Ticket registration for 2012 PGA under way

The gallery watches on #18 as Denis Watson sinks his par putt to win the Senior PGA Championship during the final round of the Senior PGA Championship at The Ocean Course on Kiawah Island.

Officials for the 2012 PGA Championship, which will be played at Kiawah Island's Ocean Course, are encouraging golf fans to register quickly if they want an opportunity to purchase tickets.

The PGA of America expects an early sellout, with only 18,000 tickets available to the public. There will be 8,000 daily tickets available at prices ranging from $30 to $90, depending upon the day one attends the event, and there will be another 10,000 Wannamaker Club Tickets ($450), which cover all seven days and offers admission to air-conditioned tents equipped with televisions and food and beverage service. The official tournament dates are Aug. 9-12, 2012.

Pre-registration can be done online at pga2012.com. During the registration process, fans are asked to designate which days they wish to purchase tickets and how many tickets they would like to purchase. Based upon the time they

register, they are placed in one of two categories.

Brett Sterba, the tournament director for the 2012 PGA Championship, said the preference is for people to register online, but for those who are unable to do so they can call 1-800-PGA GOLF.

Roger Warren, president of Kiawah Island Golf Resort and past president of the PGA of America, said tickets will then be sold beginning Nov. 15 and continuing through Dec. 31.

"All people who pre-register will have the option to buy that ticket in that time frame," Warren said.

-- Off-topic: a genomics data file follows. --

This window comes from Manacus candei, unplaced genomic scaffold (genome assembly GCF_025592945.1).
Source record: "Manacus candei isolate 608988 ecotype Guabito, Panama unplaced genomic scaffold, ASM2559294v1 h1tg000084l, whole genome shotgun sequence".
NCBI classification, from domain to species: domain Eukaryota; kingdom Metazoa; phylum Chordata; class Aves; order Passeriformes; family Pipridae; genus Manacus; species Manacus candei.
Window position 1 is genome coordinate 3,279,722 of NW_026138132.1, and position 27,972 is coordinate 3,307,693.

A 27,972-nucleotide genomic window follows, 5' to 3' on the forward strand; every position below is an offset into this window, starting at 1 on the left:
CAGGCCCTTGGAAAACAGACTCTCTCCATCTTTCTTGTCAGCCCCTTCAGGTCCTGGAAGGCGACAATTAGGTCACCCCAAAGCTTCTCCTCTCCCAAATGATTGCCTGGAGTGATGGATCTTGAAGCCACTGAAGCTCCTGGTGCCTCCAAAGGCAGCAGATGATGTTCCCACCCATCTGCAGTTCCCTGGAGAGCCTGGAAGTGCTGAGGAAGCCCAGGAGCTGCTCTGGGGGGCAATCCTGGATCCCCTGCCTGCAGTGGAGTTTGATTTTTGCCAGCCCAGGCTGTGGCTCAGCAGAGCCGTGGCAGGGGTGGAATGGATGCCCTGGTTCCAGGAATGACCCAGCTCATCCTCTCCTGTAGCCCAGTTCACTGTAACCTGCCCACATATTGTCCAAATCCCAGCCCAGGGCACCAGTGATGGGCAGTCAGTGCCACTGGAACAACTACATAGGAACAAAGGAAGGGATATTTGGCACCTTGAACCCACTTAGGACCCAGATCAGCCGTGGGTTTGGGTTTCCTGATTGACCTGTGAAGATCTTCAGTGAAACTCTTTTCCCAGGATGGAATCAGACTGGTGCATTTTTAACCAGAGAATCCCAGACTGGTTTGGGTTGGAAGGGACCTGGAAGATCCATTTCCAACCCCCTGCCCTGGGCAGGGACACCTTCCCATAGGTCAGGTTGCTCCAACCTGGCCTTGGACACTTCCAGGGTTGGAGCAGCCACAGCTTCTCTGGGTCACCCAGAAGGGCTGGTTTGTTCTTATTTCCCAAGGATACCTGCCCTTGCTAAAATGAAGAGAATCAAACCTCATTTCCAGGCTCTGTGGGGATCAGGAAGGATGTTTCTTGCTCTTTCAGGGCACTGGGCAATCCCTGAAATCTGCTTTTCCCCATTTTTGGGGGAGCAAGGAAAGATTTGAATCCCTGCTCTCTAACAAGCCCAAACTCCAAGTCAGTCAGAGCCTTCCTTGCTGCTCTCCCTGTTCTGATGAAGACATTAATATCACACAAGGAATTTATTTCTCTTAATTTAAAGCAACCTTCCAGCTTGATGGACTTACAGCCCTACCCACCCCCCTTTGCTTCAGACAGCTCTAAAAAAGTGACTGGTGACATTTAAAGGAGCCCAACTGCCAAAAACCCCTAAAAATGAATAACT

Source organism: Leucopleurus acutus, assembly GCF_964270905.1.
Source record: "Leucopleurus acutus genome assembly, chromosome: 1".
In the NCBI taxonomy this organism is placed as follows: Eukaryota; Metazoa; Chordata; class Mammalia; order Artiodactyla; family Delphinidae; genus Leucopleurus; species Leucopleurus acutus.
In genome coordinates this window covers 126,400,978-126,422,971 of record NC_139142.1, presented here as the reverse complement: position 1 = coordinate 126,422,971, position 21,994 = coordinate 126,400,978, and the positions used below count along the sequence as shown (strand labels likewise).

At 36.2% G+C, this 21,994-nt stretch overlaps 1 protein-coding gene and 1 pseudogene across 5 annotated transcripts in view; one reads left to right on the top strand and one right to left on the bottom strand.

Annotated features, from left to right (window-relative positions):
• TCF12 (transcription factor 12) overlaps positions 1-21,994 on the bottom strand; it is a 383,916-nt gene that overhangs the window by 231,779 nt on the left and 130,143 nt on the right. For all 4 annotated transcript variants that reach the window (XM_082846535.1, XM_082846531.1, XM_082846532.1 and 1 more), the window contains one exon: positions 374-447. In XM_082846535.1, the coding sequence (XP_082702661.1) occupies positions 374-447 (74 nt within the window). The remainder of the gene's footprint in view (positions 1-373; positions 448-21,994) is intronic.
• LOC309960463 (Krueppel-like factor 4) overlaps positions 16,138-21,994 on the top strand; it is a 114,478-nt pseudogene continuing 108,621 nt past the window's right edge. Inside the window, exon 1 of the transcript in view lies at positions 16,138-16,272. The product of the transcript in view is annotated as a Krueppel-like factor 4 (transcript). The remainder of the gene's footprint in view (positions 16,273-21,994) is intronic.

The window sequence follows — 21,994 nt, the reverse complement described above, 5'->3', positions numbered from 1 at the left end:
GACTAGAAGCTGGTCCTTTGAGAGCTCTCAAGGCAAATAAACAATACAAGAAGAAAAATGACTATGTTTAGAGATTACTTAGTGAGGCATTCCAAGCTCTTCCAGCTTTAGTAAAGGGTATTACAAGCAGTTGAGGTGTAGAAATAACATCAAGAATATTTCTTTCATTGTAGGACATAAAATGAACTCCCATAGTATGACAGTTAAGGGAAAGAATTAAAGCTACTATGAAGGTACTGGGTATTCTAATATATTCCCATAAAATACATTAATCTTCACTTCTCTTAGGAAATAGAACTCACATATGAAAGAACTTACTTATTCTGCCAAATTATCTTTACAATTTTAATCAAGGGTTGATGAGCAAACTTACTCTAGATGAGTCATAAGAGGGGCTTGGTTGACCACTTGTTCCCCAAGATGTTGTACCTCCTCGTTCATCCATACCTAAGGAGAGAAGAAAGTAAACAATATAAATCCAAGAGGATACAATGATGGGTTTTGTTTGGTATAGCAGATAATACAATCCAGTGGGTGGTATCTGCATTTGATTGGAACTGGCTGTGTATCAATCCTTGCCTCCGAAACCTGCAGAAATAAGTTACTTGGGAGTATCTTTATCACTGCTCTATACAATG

Warren said there has been unprecedented demand for tickets, especially because of the distinction of the Ocean Course. The Pete Dye-designed layout, recognized as America's toughest golf course, was the site of the Ryder Cup Matches when it opened in 1991. Since, two World Cups have been held at the Ocean Course along with the 2005 PGA Club Professional Championship and the 2007 Senior PGA Championship.

Tournament officials tried to devise a fair method of ticket distribution while offering a quality experience for golf spectators, Warren said. To that end, total daily attendance is being limited to 27,000. In addition to the 18,000 daily and Wannamaker tickets, 4,000 are allocated to corporate hospitality packages, another 2,000 for volunteers, 1,000 media and 2,000 for juniors. Up to four juniors age 17 and under will be admitted free with a paid ticket, and active military with ID will be admitted free.

"Typically, we have targeted somewhere between 35,000 and 40,000 spectators for major championships," Warren said. "Based on the experience we had at the Ryder Cup in 1991, the 25,000 tickets sold out in one week. So we anticipate great demand. We are encouraging people to act early."

Warren said the resort and PGA officials feel they will be offering a quality experience for spectators. He said parking should not be an issue, that the resort owns 150 acres adjacent to Freshfields Village where 15,000 cars can be parked, and has an additional 3,000 parking spaces available within the resort. Shuttle service will be offered from downtown Charleston.

"We think people will remember the quality of service, the quality of the experience, but most importantly remember the quality of the golf," Warren said. "We don't think we have to do anything to the golf course to make it challenging to the players."